And all of a sudden your pewter spoons are a museum item ..
"These pewter spoons come from the wreck of the 'Sea Venture'. In 1609, the English Virginia Company, which had established Jamestown in Virginia (USA) two years earlier, permanently settled Bermuda in the aftermath of a hurricane, when the crew and passengers of Sea Venture steered the ship onto the surrounding reef to prevent it from sinking, then landed ashore."
"The fig-shaped bowls, decorative 'knobs' or handle ends and Tudor Rose touch marks on these spoons helped confirm the date of the shipwreck. Pewter and silver spoons were a common luxury, often given as wedding or christening gifts."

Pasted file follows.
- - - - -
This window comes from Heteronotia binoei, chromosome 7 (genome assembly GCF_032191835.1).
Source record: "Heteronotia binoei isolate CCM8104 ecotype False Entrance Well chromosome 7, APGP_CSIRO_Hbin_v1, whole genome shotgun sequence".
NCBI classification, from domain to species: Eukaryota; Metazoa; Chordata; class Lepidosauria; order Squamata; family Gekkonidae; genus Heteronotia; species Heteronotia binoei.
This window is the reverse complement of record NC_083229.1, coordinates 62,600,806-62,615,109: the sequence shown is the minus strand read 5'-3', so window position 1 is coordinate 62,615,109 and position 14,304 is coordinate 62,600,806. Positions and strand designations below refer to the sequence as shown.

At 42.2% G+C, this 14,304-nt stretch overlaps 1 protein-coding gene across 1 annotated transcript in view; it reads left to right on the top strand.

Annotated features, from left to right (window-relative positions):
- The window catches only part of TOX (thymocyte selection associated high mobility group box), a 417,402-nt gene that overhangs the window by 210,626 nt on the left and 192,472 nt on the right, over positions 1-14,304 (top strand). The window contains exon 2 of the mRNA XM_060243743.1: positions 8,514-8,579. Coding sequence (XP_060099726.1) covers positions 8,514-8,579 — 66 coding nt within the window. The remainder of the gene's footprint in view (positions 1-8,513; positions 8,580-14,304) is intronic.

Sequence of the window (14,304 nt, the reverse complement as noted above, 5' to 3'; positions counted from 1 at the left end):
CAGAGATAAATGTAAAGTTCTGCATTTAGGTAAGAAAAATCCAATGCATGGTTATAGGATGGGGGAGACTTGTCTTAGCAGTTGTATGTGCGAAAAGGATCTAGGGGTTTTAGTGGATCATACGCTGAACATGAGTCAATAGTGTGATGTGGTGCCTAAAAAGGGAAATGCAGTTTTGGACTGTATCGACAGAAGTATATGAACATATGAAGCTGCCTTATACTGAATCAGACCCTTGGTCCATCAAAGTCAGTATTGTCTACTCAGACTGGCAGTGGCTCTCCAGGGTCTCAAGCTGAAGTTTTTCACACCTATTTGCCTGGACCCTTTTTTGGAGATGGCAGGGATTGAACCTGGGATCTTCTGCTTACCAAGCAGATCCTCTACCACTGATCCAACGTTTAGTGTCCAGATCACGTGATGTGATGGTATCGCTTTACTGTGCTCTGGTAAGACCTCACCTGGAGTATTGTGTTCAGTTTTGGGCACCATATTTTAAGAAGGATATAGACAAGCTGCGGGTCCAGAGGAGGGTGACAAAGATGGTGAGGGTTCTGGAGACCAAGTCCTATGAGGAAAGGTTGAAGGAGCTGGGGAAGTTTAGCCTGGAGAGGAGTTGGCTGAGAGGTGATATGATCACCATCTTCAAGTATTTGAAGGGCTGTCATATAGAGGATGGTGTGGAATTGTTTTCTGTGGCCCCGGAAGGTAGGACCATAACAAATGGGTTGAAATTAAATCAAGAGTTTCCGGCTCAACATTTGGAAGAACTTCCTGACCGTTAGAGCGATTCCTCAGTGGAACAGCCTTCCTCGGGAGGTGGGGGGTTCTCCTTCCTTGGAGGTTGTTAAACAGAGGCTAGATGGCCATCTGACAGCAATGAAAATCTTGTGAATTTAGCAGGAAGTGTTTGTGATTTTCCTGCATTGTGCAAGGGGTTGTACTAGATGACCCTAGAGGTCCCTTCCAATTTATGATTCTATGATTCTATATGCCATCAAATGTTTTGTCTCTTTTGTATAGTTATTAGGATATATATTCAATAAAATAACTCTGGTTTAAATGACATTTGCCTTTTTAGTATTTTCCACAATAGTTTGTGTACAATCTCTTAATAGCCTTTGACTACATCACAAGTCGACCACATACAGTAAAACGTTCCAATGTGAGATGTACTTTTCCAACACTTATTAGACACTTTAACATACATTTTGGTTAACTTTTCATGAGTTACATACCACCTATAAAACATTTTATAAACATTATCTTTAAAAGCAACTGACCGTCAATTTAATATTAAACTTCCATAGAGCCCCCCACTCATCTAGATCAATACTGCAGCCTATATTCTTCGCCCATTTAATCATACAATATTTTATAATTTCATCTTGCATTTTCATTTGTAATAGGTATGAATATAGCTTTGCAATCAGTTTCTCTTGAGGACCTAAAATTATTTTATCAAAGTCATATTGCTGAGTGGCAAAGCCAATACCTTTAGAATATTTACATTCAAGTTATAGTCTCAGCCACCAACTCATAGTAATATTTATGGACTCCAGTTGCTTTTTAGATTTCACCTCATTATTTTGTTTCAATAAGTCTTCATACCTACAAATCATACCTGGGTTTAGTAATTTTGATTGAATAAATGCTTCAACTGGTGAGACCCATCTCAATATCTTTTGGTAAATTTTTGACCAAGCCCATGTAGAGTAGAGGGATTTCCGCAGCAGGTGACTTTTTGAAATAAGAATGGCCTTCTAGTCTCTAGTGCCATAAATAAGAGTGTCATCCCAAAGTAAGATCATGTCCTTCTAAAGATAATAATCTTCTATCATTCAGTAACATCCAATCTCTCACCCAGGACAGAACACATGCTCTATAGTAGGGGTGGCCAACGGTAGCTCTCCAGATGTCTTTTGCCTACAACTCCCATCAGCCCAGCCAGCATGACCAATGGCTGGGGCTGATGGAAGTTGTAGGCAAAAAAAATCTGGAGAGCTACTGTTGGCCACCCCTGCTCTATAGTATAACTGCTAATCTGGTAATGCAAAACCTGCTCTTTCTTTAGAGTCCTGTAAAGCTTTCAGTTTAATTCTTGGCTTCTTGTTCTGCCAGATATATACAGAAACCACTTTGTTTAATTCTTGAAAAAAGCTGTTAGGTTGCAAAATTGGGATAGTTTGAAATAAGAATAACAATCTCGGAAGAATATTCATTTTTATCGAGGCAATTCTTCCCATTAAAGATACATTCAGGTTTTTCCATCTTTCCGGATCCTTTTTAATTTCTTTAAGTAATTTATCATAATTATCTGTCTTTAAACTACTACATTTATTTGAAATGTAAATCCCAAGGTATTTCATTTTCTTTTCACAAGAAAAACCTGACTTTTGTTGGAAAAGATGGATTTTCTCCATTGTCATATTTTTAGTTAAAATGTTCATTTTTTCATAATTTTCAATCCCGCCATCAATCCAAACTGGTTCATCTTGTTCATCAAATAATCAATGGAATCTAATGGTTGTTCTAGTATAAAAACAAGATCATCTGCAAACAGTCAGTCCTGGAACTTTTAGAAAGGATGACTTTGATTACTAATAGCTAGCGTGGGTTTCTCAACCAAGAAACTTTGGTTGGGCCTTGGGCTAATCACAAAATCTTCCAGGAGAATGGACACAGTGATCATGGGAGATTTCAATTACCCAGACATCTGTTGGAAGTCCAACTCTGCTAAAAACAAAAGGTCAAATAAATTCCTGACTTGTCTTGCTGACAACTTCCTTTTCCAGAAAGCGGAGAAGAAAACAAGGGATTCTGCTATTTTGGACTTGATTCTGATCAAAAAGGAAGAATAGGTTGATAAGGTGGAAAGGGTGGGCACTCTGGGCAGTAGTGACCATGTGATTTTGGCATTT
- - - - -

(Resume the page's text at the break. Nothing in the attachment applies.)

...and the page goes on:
Caption from the National Museum of Bermuda
Ideas in teaching:
Once again, you have to know the story ( read the caption = take your time ) What about the shape of the spoons? (I think the handle is bent to make it more useful).
We don't use pewter anymore. Why not?
What makes an item an museum item? And what do you think about the worth of such? Is that the same for everyone? Or is it culture bound?
You can make a museum in a kitchen cabinet, True or not True?